Here’s a hypothetical for you. Let’s say you’re the recently elected mayor of the ninth-largest city in the United States. You’ve got a pair of custom Luccheses that you acquired nearly a decade ago. They don’t fit quite right. Do you:
A. Ignore this particular footwear problem because if the boots don’t fit right, you really should have addressed the issue back when you took delivery of the boots. Or, if you’re super busy, within the first year of having taken delivery of the boots.
B. Google “Lucchese” and “Dallas,” learn that there’s a custom shop in the Design District, pop over there one day during lunch, sheepishly explain that you’ve had these boots for almost 10 years, admit that you should have dealt with this boot problem a long time ago, but then ask politely for help.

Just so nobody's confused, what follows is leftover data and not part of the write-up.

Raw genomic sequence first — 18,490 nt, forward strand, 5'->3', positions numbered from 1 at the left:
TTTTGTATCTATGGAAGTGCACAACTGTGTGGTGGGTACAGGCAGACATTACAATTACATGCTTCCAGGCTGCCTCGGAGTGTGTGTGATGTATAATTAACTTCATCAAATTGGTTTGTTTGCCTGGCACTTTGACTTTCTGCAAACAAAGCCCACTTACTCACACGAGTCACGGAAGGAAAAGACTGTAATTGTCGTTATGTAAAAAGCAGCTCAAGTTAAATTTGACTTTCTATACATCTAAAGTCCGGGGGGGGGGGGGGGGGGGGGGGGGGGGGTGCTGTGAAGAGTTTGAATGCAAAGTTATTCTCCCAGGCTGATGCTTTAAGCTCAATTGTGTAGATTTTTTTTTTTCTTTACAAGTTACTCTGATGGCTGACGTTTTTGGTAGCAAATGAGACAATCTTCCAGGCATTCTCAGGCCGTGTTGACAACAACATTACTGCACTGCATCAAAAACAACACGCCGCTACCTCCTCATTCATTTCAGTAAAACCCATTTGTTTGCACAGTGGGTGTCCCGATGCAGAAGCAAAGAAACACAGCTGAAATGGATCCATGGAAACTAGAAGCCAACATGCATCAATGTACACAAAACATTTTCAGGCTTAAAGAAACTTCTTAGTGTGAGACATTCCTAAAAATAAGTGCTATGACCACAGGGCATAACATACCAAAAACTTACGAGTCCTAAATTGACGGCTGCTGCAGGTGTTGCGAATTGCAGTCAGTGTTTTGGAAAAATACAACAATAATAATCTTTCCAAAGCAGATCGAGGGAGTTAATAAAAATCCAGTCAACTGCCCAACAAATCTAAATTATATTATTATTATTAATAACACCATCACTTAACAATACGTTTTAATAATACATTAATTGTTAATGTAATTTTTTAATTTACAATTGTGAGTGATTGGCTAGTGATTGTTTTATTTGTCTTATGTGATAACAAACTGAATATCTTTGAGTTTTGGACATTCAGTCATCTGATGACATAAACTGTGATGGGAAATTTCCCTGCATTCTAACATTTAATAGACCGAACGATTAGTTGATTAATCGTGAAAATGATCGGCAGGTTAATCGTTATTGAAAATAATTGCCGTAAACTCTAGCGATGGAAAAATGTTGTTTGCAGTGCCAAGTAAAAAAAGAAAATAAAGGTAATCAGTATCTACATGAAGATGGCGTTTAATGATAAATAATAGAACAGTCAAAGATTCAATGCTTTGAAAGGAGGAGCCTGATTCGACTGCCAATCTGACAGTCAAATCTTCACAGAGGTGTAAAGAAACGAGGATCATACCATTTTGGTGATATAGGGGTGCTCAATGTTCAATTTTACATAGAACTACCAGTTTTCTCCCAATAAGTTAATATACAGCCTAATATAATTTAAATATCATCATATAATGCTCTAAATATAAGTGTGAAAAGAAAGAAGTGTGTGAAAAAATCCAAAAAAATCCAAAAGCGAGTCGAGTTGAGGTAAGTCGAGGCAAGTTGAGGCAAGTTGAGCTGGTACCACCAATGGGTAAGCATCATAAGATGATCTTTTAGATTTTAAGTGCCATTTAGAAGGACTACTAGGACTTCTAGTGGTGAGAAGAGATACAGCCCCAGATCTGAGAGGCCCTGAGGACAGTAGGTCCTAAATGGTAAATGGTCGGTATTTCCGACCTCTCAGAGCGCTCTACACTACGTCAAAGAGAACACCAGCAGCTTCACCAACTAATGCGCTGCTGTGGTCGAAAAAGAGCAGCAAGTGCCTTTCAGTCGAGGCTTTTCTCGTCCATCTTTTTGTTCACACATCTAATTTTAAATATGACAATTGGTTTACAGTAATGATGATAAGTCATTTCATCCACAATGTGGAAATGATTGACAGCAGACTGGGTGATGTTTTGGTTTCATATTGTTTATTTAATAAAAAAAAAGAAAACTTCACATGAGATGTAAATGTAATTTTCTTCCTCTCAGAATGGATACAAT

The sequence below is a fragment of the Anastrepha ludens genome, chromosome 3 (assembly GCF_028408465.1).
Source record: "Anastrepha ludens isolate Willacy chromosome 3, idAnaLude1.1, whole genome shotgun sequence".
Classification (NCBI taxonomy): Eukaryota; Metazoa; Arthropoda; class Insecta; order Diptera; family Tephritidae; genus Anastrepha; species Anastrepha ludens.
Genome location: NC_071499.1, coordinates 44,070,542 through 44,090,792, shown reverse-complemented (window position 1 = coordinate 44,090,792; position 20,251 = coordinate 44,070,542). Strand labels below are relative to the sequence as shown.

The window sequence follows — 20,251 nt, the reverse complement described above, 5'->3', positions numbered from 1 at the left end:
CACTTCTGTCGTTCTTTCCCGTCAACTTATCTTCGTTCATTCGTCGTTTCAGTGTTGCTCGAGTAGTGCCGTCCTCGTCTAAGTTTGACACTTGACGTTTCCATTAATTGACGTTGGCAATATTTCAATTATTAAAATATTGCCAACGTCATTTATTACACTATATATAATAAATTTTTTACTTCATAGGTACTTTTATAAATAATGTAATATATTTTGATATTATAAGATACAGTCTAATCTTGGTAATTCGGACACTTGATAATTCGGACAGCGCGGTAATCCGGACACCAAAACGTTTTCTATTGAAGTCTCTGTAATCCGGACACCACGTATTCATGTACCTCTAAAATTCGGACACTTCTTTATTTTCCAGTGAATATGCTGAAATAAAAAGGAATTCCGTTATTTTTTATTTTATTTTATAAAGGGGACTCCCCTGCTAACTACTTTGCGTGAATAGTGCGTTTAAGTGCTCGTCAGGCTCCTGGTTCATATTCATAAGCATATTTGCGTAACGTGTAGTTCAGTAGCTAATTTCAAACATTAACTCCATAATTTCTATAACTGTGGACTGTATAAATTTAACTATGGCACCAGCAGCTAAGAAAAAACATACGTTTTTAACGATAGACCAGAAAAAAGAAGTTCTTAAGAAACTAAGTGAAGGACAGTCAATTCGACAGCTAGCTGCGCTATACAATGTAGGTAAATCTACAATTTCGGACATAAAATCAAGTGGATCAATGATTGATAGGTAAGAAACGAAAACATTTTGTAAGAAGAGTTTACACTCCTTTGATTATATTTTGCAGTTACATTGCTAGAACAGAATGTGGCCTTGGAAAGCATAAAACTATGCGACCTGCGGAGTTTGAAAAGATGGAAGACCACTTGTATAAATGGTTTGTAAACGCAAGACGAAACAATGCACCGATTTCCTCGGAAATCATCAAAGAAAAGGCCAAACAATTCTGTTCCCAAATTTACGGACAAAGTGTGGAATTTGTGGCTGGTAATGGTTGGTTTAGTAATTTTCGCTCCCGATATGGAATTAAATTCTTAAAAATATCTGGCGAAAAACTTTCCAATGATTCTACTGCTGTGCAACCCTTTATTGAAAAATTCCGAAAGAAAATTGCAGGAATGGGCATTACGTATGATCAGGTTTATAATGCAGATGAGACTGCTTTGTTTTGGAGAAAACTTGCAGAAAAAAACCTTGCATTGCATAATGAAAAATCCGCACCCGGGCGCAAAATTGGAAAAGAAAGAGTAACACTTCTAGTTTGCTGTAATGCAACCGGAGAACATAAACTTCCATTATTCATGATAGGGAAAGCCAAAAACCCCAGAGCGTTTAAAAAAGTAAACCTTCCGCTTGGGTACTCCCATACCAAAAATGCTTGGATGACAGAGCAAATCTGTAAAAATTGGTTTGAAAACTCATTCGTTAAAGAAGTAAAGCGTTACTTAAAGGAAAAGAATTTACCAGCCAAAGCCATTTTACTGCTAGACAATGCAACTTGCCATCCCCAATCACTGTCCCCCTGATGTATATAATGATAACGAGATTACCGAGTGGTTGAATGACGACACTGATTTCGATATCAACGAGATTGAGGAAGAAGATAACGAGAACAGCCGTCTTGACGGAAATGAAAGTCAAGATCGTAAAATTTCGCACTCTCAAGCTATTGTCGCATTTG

C. Turn to your City Hall assistant and say, “Hey, I got a Lucchese problem. Will you figure this out for me?”
D. Go to Twitter and write: “@Lucchese1883 I have a pair of custom made Luccheses that I need redone. They were never right from the time I took delivery of them years ago. Whom do I need to call to finally get them right? Thanks!” And then, after Lucchese writes back, “Thank you for reaching out! Be on the lookout for a direct message!” do you rummage around in your top desk drawer for some more exclamation marks and reply, “Thank you so much! Love the way my boots look, but haven’t had a chance to wear them more than 4 or 5 times in the 8 or so years since I’ve owned them due to improper fit!” And then, after Lucchese writes, “We would love for you to visit us so we can address this problem!” do you still refuse to use Google and reply, “Where are you located?”
Eric Johnson, the mayor of Dallas, chose option D. If he will do this publicly for something like a pair of boots, one wonders what he’d do in private, with something that really matters.